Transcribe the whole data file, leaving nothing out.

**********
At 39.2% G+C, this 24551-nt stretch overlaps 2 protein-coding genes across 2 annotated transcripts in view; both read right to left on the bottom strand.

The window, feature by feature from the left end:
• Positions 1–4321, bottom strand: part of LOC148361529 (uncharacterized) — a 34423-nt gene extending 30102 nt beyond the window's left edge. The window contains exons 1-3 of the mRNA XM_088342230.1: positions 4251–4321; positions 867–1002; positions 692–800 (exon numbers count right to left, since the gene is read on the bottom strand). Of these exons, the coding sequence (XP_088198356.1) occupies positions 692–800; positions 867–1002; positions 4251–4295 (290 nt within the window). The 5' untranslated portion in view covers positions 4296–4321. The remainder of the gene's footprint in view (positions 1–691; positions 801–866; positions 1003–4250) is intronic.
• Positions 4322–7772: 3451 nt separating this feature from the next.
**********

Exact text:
At 39.2% G+C, this 24551-nt stretch overlaps 2 protein-coding genes across 2 annotated transcripts in view; both read right to left on the bottom strand.

The window, feature by feature from the left end:
• Positions 1–4321, bottom strand: part of LOC148361529 (uncharacterized) — a 34423-nt gene extending 30102 nt beyond the window's left edge. The window contains exons 1-3 of the mRNA XM_088342230.1: positions 4251–4321; positions 867–1002; positions 692–800 (exon numbers count right to left, since the gene is read on the bottom strand). Of these exons, the coding sequence (XP_088198356.1) occupies positions 692–800; positions 867–1002; positions 4251–4295 (290 nt within the window). The 5' untranslated portion in view covers positions 4296–4321. The remainder of the gene's footprint in view (positions 1–691; positions 801–866; positions 1003–4250) is intronic.
• Positions 4322–7772: 3451 nt separating this feature from the next.